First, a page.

Home Detroit Press Releases 2014 Port Huron Resident Sentenced to 10 Years in Federal Prison

Port Huron Resident Sentenced to 10 Years in Federal Prison

U.S. Attorney’s Office March 14, 2014
  • Eastern District of Michigan (313) 226-9100

Brent McKinney, 28, of Port Huron, Michigan, was sentenced yesterday to 10 years in federal prison for conspiracy to manufacture methamphetamine and related charges, U.S. Attorney Barbara L. McQuade announced today.

McQuade was joined in the announcement by Special Agent in Charge Paul Abbate, Federal Bureau of Investigation, and Michael W. Reaves, Director of Public Safety, Port Huron Police Department.

A federal jury found McKinney guilty following a one-week trial in December 2013 before U.S. District Court Judge David M. Lawson.

The evidence presented at trial established that McKinney used a simple but highly dangerous one-pot method to manufacture methamphetamine. McKinney cooked methamphetamine in a Port Huron home in which a minor child resided, on a daily basis for at least six months. Because McKinney’s crime involved a minor child, he was subjected to a six-level enhancement in his federal sentencing guidelines, as well as a mandatory consecutive sentence for manufacturing methamphetamine in a home where a minor child resides.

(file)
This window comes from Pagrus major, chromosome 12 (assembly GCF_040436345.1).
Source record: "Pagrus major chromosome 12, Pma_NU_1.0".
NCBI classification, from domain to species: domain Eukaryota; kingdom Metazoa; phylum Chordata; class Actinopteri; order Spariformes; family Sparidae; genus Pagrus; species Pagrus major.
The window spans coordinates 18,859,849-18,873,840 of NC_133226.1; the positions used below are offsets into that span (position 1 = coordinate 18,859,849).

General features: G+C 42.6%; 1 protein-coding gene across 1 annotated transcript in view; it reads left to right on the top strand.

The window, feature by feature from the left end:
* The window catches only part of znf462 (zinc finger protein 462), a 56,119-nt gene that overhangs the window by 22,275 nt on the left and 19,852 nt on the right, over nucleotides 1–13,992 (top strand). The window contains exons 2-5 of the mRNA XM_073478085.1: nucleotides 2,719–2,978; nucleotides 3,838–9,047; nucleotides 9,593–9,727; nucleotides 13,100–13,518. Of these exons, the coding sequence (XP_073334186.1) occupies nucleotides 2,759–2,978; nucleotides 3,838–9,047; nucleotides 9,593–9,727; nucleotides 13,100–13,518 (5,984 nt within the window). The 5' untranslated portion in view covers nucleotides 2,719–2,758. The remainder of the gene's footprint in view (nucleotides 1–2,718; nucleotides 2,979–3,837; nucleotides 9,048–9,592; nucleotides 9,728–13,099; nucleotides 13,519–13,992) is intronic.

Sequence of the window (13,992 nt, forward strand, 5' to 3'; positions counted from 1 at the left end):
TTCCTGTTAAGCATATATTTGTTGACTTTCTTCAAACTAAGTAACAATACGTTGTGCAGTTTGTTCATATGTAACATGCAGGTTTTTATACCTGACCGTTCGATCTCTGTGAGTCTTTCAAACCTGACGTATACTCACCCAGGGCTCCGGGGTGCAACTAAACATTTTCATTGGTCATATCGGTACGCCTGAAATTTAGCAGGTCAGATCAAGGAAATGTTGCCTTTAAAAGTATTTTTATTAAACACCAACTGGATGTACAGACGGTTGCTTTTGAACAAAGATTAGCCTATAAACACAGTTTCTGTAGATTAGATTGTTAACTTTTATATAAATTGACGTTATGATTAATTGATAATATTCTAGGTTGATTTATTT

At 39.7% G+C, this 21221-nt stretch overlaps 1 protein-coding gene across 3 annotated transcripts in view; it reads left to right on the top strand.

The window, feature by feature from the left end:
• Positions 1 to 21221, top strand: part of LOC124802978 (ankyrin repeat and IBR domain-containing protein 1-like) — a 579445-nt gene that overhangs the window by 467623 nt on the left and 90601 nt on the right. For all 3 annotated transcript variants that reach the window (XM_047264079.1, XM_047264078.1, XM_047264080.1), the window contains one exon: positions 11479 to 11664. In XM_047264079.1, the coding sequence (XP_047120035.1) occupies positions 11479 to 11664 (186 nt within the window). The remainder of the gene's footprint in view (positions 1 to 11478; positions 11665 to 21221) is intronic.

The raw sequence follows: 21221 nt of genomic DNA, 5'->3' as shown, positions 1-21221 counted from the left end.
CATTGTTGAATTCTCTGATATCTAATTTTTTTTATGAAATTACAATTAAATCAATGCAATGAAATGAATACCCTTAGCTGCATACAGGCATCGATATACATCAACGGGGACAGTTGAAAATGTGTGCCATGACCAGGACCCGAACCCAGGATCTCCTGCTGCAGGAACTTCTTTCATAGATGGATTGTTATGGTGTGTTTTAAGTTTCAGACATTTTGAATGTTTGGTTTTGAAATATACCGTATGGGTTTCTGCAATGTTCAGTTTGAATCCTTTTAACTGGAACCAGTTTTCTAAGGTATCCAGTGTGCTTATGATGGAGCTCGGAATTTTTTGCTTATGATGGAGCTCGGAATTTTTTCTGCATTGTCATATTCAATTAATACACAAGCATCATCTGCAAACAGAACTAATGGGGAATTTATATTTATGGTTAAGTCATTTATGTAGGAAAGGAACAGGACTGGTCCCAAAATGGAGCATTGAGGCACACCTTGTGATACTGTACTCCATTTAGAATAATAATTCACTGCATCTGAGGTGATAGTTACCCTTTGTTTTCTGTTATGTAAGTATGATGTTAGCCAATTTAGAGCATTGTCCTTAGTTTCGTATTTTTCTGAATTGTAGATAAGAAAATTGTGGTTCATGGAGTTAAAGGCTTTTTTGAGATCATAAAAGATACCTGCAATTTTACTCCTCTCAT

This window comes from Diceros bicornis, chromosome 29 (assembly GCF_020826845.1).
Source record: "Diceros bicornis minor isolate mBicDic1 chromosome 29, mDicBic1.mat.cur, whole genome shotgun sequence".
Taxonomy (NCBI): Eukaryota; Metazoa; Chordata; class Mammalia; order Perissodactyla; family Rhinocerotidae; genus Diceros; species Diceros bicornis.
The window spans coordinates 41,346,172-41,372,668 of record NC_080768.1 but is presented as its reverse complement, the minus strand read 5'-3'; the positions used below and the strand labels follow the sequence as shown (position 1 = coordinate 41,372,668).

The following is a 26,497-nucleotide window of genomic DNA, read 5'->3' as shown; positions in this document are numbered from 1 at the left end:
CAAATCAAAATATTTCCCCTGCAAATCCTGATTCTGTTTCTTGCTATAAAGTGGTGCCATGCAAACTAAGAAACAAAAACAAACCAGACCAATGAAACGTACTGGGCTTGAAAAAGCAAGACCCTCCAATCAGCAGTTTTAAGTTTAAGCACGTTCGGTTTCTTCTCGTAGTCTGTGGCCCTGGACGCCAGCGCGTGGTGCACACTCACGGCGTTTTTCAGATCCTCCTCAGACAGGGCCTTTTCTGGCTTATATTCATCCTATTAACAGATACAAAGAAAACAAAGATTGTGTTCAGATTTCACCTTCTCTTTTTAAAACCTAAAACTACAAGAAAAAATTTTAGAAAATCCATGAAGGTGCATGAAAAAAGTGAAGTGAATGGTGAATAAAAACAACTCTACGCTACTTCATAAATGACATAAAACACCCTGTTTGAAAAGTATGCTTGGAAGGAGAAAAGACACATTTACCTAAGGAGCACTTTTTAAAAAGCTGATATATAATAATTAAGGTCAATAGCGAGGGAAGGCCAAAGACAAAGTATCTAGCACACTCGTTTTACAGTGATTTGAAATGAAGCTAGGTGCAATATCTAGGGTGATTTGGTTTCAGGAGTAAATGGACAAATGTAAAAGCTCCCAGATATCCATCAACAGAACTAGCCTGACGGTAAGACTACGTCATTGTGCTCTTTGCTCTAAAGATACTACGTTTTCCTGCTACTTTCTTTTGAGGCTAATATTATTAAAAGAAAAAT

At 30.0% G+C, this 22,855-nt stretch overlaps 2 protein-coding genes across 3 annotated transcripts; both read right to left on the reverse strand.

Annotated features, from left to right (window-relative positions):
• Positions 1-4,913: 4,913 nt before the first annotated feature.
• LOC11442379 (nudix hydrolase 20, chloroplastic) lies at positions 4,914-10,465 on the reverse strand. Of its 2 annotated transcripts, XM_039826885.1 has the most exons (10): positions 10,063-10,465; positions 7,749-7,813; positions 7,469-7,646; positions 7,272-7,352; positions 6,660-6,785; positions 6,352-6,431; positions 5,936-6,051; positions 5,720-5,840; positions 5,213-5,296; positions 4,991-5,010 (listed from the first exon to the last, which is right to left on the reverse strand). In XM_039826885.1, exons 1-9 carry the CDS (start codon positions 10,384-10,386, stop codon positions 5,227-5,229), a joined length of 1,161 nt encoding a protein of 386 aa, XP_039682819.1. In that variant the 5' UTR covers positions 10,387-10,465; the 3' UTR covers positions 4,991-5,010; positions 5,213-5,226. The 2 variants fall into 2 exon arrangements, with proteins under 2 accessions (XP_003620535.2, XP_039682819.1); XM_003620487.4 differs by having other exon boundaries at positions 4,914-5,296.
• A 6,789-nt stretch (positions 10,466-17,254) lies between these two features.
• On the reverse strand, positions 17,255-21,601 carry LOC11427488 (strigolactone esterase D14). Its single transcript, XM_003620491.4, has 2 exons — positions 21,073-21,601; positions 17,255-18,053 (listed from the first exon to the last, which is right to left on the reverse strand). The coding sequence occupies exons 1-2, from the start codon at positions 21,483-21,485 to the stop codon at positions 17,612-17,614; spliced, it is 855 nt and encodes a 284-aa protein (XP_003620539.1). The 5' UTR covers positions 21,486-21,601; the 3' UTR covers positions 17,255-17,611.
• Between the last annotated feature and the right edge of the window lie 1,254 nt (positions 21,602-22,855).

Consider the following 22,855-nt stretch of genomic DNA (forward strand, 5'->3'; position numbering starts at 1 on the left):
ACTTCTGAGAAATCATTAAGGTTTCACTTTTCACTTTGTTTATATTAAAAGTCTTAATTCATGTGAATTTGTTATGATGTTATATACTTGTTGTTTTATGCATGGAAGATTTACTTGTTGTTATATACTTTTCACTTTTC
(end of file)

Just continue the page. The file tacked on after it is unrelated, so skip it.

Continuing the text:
Co-defendants Robert Folliard and Amber King each pleaded guilty and were sentenced to 48 months and 36 months, respectively for their roles in the drug conspiracy.

U.S. Attorney McQuade stated, “Not only did this defendant manufacture a dangerous drug, but he did so in a home where a child lived, exposing the child to toxic fumes and risk of explosion.”

Director Reaves stated, “The City of Port Huron Department of Public Safety appreciates the diligent work of the St. Clair County Drug Task Force (DTF) and the U.S. Attorney’s office for the Eastern District of Michigan in their successful prosecution of Brett McKinney for conspiracy to manufacture methamphetamine and related charges. Successful prosecutions of these types of drug cases that impact the quality of life in our community and directly affect our residents are extremely important. Others involved in such activity should definitely take note that local, county, state and federal resources will be collaboratively utilized to vigorously put an end to these types of drug operations.”

The case was investigated by the St. Clair County Drug Task Force and special agents of the FBI. It was prosecuted by Assistant United States Attorney Anjali Prasad.